- The activities required to run the experiment at the South Pole shall not exceed three hours, which can be spread over several days (e.g., 15 minutes a day).
- The use of compressed gas or aerosol tanks is prohibited.
- No flames are permitted (e.g., burner, candle, etc.). Other sources of heat (e.g., kettle, hot plate, etc.) may be used but must be approved. Ask questions early!
The following groups of chemicals are prohibited:
- Carcinogenic, mutagenic, or teratogenic products, such as benzene and its derivatives, PCBs, dioxins, or products representing a high risk of toxicity, such as arsenic or its derivatives, cyanides, or mercury (even in the form of a thermometer).
- Explosion-hazardous or other chemical compounds belonging to a class of substances presenting a risk of spontaneous, exothermic, or gas-producing reaction.
- Products with a high risk of flammability, such as volatile solvents, acetone, methanol, ethanol, ethers, or reactive metals or their derivatives, such as sodium or magnesium and flammable gases, such as alkanes (e.g., propane) or corrosive and highly reactive elements, such as chlorine or hydrogen.
- Chemicals or mixtures producing strong odors, for example, volatile sulfur derivatives, such as hydrogen sulfide or thiols.
- Illegal substances such as amphetamines, barbiturates, cocaine, morphine, etc.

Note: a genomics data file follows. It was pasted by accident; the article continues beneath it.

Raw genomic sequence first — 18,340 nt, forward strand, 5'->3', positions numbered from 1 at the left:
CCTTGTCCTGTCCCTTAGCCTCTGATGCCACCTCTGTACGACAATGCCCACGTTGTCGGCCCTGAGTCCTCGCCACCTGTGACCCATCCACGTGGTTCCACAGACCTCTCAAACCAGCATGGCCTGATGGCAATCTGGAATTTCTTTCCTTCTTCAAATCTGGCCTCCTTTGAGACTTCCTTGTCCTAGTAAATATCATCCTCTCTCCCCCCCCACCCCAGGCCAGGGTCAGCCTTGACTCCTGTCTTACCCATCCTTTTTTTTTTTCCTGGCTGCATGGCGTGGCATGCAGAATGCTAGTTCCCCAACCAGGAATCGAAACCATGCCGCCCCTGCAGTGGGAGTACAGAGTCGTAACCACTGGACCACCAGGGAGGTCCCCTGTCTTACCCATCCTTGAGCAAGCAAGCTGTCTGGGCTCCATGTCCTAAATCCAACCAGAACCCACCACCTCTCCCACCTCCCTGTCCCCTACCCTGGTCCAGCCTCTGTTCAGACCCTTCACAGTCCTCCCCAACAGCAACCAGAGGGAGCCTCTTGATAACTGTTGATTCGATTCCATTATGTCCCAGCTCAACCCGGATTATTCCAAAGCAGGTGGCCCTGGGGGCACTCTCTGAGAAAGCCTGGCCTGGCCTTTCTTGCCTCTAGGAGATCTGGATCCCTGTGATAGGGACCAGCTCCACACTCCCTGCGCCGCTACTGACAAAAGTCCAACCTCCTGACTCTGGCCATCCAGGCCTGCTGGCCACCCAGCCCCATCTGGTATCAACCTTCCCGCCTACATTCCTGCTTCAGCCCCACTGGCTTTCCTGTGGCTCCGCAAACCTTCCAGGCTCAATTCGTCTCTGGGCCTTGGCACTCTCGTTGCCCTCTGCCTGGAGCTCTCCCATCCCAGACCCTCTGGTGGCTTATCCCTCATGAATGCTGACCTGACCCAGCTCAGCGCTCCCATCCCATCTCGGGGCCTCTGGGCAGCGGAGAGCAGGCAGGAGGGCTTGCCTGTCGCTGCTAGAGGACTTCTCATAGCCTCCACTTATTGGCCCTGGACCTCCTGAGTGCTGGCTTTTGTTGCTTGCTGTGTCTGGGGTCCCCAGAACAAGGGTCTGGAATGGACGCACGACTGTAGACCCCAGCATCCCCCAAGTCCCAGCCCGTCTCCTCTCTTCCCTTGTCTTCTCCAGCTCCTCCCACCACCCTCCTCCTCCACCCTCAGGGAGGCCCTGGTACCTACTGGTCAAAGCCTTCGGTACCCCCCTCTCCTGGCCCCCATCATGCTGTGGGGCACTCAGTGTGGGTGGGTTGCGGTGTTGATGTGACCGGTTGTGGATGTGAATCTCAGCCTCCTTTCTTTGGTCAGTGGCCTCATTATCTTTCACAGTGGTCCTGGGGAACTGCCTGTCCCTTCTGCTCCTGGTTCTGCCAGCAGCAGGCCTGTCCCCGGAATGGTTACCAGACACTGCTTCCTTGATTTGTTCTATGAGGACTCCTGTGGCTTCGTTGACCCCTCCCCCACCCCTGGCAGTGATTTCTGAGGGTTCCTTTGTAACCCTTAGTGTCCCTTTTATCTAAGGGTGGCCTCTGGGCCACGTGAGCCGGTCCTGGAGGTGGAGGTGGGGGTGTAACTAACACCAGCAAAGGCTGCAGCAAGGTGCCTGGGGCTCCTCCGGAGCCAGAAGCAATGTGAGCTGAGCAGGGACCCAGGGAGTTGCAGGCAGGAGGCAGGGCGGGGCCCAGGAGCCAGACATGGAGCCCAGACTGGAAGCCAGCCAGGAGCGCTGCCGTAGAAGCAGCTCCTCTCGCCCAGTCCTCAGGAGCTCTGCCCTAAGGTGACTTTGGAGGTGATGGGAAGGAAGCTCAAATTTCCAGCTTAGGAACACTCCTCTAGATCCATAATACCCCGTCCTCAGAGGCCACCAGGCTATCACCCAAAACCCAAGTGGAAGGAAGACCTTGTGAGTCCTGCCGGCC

- Radioactive substances, radioisotopes, and radiation ionizing agents.
Although there is a surprisingly wide range of supplies and equipment at the South Pole, you might want to verify that all the things needed for your experiment will be available. A project may use any items commonly found in a laboratory or a dwelling place such as:
- Laboratory equipment: multimeter, beaker, etc.
- Sports equipment: golf ball, volleyball, ski, etc.
- Kitchenware: casserole, etc.
- Construction equipment or tools: shovel, hammer, etc.
- Any project that involves a form of plagiarism (e.g., borrowing from third parties without mentioning the original), even minimally, will be disqualified.
- Participants authorize the organizers to use in their publications the title of the project, the names of the authors and their school, and any text provided by the authors as well as photographs and video recordings of their project. This authorization is extended to the media.
- The project remains the intellectual property of its authors. Please be aware that content and multimedia resources shared with IceCube will be shared publicly and could compromise any future patent application.
A jury panel in each country will evaluate projects in a single round. In Belgium and the US, the jury will include bilingual speakers (Dutch/French and English/Spanish). The jury will include at least a teacher, a senior IceCube researcher and an IceCube early-career researcher that is deploying or has deployed to the South Pole. The jury may also include volunteers with expertise in science communication and other relevant topics.
The jury will evaluate each project according to the following criteria:
- the scientific motivation of the project
- feasibility and compliance with the contest rules
- the quality of the laboratory report